[Editorial] Inflexible stance
- PUBLISHED :November 03, 2020 - 05:31
- UPDATED :November 03, 2020 - 05:31
South Korea’s Labor Standards Act was amended in February 2018 to reduce the maximum weekly working hours to 52 from 68.
The reduced workweek came into force for companies with 300 or more employees in July last year. At the outset of this year, it was applied to small and medium-sized enterprises with 50 to 299 workers.
Violators of the revised workweek rules are subject to up to two years in prison or a fine of up to 20 million won ($17,630). The government has deferred the punishment until the end of this year, considering employers need more time to prepare for the implementation of the new rules.
The imposition of penalties was supposed to accompany measures to expand the flexible application of the rules, which already allow employers to adjust the maximum weekly working hours to 52 on average within a three-month period by having employees work longer during busy times and later go on deferred leave.
Government officials hope a bill to expand that period to six months will pass the parliament within its ongoing regular session, which ends in December.
But National Assembly deliberations on the bill have stalled, as the liberal ruling Democratic Party of Korea remains passive amid objections from labor organizations. Ruling party lawmakers have paid no attention to calls from the local business community to operate the flexible workweek system on a yearly basis.
The Ministry of Employment and Labor has said it will terminate the grace period as scheduled, meaning violators will incur punishment as soon as January, regardless of whether the parliament passes the bill on its flexible application.
This rigid stance concerns employers, particularly SME owners, who are afraid they might have to run the risk of being punished for violating the rules if the economy recovers from the novel coronavirus impact down the road, increasing demand for their products and services.
A thorough observation of the revised rules would result in a sharp increase in labor costs, weakening the price competitiveness of companies, particularly smaller manufacturing firms not prepared for automating production processes.
The negative effect of implementing the revised workweek scheme without expanding its flexible application could become more severe when it is applied to smaller firms hiring five to 49 workers in July next year.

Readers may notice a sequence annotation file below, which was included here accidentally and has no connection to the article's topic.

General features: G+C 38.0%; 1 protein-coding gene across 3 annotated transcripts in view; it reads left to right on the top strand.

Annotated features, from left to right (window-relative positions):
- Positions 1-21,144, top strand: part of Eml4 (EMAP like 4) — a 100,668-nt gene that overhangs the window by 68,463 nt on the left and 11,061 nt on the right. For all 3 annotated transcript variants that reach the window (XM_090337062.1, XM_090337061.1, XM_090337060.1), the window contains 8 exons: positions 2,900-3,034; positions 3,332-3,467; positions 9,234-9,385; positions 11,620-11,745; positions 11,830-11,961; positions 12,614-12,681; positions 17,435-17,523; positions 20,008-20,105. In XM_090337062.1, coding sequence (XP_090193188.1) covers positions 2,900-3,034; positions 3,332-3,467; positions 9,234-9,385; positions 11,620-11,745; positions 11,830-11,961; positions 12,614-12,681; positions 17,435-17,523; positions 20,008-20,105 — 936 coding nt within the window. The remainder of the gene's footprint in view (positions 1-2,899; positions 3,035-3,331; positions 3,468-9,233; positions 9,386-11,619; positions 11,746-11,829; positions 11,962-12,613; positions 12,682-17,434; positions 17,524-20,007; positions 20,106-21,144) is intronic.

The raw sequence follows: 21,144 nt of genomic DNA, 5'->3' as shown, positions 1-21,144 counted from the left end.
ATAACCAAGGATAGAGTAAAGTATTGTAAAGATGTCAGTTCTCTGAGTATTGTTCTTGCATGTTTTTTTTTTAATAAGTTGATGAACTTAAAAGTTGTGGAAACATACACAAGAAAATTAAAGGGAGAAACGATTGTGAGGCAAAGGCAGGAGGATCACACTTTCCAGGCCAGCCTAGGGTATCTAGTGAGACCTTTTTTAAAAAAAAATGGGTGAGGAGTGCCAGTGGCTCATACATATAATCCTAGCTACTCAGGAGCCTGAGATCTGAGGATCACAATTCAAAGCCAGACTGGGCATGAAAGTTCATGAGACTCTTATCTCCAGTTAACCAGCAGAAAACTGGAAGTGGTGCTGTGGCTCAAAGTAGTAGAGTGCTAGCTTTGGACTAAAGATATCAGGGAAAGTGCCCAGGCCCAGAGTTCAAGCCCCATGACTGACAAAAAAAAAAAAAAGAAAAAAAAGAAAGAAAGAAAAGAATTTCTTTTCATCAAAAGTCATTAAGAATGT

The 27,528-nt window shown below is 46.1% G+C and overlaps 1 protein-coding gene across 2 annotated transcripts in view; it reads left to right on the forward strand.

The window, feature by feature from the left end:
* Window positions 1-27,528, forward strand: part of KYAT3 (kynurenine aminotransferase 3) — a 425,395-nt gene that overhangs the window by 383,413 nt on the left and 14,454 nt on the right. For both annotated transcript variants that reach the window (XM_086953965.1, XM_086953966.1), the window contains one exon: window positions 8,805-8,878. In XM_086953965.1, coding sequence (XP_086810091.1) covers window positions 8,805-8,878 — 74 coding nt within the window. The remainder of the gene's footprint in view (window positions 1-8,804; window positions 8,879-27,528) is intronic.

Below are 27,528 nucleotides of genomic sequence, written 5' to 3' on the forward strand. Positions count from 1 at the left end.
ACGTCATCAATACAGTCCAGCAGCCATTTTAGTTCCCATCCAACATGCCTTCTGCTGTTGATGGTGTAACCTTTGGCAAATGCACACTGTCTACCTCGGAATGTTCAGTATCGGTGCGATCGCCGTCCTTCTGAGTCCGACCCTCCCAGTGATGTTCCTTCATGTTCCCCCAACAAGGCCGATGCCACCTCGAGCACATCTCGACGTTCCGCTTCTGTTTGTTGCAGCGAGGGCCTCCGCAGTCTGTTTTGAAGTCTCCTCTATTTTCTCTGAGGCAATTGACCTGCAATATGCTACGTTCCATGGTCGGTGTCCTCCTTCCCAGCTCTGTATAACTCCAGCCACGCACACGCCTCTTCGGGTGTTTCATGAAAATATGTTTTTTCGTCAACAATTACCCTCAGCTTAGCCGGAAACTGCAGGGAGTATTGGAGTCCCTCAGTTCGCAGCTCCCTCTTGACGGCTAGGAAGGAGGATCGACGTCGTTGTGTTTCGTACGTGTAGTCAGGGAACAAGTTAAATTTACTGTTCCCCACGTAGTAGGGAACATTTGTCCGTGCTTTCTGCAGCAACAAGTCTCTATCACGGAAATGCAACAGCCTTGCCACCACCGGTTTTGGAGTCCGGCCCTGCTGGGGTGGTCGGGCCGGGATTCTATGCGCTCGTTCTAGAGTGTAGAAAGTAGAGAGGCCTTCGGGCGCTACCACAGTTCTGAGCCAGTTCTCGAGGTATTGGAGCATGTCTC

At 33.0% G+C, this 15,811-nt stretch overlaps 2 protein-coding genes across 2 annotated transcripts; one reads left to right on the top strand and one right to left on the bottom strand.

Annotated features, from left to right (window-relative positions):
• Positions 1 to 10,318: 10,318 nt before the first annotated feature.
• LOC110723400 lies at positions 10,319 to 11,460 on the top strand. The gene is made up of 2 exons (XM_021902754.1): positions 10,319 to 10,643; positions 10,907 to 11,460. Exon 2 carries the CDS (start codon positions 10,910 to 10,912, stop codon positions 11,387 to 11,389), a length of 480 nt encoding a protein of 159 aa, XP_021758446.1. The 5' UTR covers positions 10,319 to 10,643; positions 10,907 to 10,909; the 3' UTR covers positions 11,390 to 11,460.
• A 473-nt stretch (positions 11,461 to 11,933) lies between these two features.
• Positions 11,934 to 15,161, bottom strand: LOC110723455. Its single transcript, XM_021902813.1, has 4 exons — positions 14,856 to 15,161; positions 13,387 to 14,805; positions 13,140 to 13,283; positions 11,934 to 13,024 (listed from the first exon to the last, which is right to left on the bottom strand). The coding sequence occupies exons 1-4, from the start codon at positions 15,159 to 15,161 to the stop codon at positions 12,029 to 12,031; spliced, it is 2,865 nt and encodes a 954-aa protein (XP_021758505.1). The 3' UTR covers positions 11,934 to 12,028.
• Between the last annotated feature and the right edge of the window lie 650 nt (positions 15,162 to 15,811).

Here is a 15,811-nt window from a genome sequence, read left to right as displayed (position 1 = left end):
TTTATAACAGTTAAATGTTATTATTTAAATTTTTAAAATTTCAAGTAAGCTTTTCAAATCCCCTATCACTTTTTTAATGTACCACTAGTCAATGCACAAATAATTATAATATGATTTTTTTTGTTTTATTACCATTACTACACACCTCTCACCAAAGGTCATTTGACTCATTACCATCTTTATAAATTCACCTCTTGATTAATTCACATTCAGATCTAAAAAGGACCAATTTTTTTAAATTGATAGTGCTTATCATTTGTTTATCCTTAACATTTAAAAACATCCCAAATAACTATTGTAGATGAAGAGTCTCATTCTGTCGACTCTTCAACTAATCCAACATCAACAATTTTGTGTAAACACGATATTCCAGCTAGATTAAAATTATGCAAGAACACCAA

There is no reason for the government to adhere to its plan to end the grace period, as the Assembly has still not acted on legislation to make the application of the workweek system more flexible.
The grace period needs to be extended by at least a year. Lawmakers should also be quick to pass the bill to allow the flexible workweek system to be run on a yearly basis as requested by businesses.
President Moon Jae-in needs to come forward to persuade ruling party legislators and labor groups to accept the more flexible application of the system.
Moon has vowed to turn the COVID-19 crisis into an opportunity to enhance the country’s economic vitality, setting forth a vision for Korea to take the initiative in the post-pandemic global economy on the back of its prowess in the sectors of information and communications technology and bio-health.
To achieve this ambitious vision, he has repeatedly pledged to push for what he described as the Korean version of the New Deal, which will focus on a future-oriented preemptive investment designed to establish digital infrastructure and create more jobs.
Easing the rigid workweek system is essential to carry forward the New Deal initiative. Held back by the inflexible system, local innovative businesses could hardly hope to realize their potential and move ahead of their competitors from other major advanced economies.
A more flexible workweek system is also needed to bring home Korean manufacturing firms running factories abroad. Most companies cite the shortened workweek and other excessive labor regulations as major factors that make them reluctant to return home. They are particularly concerned that such restrictions might make it difficult to deal with overseas orders by the delivery deadline.